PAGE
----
When we (the School Board) were shoved aside in 1999 by Governor Engler, I had been chair of the Fiscal Integrity Committee, and we had a balanced budget and a $93 Million Rainy Day cushion. That did not happen by chance. I understand budgets, and know exactly what a Board must do to keep the district on course.
It is critical to right-size and maintain a balanced budget, and also maintain at least a 6% (now $30 Million) Rainy Day Fund. Deficit spending only ends-up in starts and stops which demoralizes district employees. You need to cut-back in the first place to only what you can afford, and then to maintain an even kilter. Because of past neglect, the district is now in a deeper hole than anyone seems to acknowledge. This is the #1 challenge to the new board.
- How are schools funded in Michigan? What is the current per pupil funding for schools in Detroit? What challenges does this create for schools? How will you work to advocate for public schools in your community and the state? What do you see as a school board member’s role in building relationships with state legislators, community leaders, and parents?
Since 1994, most funds in the State Educational Trust come from a state-wide sales tax of 2%. Only 3% of the Trust comes from the Lottery. Each of the 435 school districts in the State get a per-pupil Foundation Grant, which varies from district to district based mainly upon whatever local taxing level that existed back in in 1994. Detroit is in the middle of the pack; we currently get $7,552 per student. We get another $3,780 per pupil from federal and other grants, which are mainly directed at a broad array of special needs students, including pre-K. 68% of our students qualify for a free lunch under federal guidelines, and so we have a universal free lunch program.
Contrary to most current commentators, I do not think that Proposition A was a bad thing. I, and the HOPE Team were very instrumental in obtaining that State-wide change in school funding. In 1993, Detroit was within 2 mills of hitting the constitutional cap on the property tax funding of our schools. Without Proposition A, we today would be looking at about $4,000 in revenue for each student. Proposition A has kept us in the State mid-range for the past 25 years, and that is a very good thing. I am not in favor of asking for a reform of Proposition A, because in the intense push-and-shove of today’s school funding politics, I think that we would come-out worse-off rather than better off. All school districts have been hurting for at least 10 years; we only have 7% of the votes on any decision to change the State-wide formula. Even without any influence of racism, which is bound to have some effect, if that can of worms is ever opened, I do not think that we will come out ahead of where we are now.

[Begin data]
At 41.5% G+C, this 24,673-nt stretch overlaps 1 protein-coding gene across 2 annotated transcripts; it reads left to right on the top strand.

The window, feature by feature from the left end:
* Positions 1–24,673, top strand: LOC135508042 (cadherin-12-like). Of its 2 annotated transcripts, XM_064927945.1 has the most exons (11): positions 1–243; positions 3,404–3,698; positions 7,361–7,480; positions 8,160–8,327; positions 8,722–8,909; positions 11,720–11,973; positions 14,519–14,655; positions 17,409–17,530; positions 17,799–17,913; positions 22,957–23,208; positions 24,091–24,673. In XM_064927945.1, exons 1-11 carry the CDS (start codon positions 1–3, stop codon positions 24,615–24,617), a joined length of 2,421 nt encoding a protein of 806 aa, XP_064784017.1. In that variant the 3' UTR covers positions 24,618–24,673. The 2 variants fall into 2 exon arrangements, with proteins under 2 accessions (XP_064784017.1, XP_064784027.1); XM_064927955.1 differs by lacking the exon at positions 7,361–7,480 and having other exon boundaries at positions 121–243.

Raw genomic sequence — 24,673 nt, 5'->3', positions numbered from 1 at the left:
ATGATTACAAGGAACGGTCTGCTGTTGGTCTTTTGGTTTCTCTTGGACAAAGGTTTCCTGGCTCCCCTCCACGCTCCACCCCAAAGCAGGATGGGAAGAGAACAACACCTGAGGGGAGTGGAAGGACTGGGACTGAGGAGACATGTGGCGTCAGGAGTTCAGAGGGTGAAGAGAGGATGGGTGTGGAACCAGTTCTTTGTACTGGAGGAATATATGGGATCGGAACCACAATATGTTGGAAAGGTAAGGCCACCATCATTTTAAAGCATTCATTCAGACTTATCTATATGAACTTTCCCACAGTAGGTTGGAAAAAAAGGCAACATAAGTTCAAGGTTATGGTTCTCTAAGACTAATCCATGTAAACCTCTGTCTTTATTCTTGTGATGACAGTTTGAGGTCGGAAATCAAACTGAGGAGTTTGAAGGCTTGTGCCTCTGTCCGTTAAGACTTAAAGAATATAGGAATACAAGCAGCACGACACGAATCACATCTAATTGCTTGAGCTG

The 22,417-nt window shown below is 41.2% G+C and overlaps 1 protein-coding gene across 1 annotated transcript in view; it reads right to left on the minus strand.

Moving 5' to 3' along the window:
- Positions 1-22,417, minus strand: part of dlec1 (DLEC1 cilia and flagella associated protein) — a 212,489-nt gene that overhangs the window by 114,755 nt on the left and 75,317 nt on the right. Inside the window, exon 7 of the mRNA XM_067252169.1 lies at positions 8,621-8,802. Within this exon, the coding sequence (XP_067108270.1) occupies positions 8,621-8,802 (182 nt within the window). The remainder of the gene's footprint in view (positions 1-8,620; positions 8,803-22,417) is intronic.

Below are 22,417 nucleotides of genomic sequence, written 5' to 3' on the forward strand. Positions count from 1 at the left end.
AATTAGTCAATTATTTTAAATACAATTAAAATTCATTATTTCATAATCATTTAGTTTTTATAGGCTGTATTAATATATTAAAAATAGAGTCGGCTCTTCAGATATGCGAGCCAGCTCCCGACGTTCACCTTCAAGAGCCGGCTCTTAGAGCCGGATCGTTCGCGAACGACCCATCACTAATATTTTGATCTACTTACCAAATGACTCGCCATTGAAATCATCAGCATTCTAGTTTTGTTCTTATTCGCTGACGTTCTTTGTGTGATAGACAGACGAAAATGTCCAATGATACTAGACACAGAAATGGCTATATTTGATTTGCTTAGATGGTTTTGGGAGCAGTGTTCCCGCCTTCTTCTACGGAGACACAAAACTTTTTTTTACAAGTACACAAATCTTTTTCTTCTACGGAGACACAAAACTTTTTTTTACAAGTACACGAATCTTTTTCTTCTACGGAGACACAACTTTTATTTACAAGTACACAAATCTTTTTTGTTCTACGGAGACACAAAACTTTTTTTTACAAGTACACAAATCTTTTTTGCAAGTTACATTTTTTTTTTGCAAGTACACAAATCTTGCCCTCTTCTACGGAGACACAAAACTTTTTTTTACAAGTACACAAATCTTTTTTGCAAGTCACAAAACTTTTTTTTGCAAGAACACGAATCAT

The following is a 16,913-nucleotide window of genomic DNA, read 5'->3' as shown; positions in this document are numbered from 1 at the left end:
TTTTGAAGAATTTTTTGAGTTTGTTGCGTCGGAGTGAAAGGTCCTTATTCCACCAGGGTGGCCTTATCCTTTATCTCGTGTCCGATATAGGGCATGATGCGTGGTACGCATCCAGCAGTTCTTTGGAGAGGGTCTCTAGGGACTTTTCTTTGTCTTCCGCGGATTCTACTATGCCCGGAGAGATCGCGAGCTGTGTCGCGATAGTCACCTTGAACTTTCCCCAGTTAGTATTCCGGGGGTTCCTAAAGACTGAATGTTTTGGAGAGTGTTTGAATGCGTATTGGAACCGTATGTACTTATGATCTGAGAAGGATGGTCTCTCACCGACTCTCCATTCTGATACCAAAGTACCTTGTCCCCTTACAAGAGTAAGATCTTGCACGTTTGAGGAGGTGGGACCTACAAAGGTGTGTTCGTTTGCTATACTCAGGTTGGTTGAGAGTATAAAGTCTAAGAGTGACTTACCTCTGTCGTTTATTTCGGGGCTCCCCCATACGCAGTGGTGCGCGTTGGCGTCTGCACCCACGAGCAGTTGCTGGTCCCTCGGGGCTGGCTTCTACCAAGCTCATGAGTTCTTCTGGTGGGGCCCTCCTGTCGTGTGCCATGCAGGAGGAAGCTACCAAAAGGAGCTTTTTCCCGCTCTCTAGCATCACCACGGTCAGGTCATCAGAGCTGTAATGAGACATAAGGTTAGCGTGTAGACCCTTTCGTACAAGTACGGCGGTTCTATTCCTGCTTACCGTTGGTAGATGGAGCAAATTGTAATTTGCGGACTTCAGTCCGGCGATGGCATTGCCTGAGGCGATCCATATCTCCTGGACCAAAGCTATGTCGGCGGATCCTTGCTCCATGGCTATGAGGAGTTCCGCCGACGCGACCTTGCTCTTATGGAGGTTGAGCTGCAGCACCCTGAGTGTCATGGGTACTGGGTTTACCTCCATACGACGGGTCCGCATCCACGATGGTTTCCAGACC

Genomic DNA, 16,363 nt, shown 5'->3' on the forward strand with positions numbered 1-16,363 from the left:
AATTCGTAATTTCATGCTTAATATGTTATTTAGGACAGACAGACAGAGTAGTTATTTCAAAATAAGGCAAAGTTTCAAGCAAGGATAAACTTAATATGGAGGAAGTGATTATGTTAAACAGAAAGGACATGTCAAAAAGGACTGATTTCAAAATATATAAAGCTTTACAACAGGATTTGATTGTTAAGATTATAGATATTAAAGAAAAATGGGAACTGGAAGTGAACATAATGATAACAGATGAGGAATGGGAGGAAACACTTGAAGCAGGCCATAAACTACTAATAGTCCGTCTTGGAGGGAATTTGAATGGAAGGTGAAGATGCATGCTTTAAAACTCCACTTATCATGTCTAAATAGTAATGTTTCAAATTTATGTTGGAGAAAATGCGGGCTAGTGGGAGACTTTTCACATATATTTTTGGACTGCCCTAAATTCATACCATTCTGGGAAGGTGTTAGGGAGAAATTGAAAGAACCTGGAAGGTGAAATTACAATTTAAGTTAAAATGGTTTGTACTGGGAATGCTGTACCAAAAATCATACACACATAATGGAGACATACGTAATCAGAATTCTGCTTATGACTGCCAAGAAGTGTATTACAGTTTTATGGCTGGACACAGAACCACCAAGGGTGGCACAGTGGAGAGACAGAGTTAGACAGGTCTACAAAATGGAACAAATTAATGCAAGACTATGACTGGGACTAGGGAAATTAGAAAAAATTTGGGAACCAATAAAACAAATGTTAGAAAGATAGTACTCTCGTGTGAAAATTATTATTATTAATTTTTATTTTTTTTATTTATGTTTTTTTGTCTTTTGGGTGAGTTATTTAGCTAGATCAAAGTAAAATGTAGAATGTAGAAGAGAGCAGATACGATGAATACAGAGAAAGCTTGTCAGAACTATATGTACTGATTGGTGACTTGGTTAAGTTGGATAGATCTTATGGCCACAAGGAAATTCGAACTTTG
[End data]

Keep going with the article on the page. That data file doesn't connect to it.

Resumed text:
Many school districts in the mid-pack do OK on that amount, so far as test scores go. But all have suffered from the “ legislative freeze” on increases over the past ten years, because their current Foundation Grant is 20% less than ten years ago, when adjusted for inflation:
2007/08 school year 2016/17 school year
Detroit: $7,557 $7,552
Garden City $7,795 $7,631
Plymouth/Canton $7,500 $7,511
Grosse Pointe $10,326 $9,924
Dearborn Heights $7,204 $7,511
Redford $7,219 $7,511
Southfield $11,391 $11,031
Farmington $10,500 $10,105
Berkeley $8,110 $8,029
Bloomfield Hills $12,387 $12,064
Charter Schools $7,500 $7,511
Contrary to public expectations, the bigger the district, the less efficient it becomes, mainly because in order to satisfy public demands for tighter accountability, too many decisions end-up being made by central staff executives who are three levels removed from the end users.
At the church I attend, Christ the King Catholic Church, we still run one of the four K-8 Catholic schools left in the City. For the past 20 years, I have served on the church Stewardship Commission, which among other things oversees the church and school budgets. The average operating cost per child is $5,600 per year, about which $2,000 comes from tuition payments. Yes, that is just half of the funds that we have to deploy for the Detroit Public Schools. But, we have dedicated and engaged parents from the get-go, and we have dedicated staff who work year-after-year for what are just beginning salaries in the public school districts. And we have few, if any, special needs students. My point here is, however, that small size is often more efficient and effective than mega-schools. And our church school is recognized by the Skillman Foundation as a good school. There are important things to be learned from this example.
The most important thing that school board members can do to advocate for our schools at the State level, is to do more to engage many more folks right here within the City in making our schools better. I do not believe in encouraging more tutors. That simply undercuts what we must expect from parents and their essential supportive role in educating their own children.
If you want to help, then come-in and do household chores for the parent, and give them time to work with their children on their homework. Do something that strengthens those bonds, rather than weakens them! Few of our young parents attend a church, but many members of their older extended family do so. I think that board members need to be out in the churches on Sundays and Wednesdays, zeroing-in on and engaging members who have nieces and nephews in our schools, and getting them to do some simple things which have big long-term payoffs.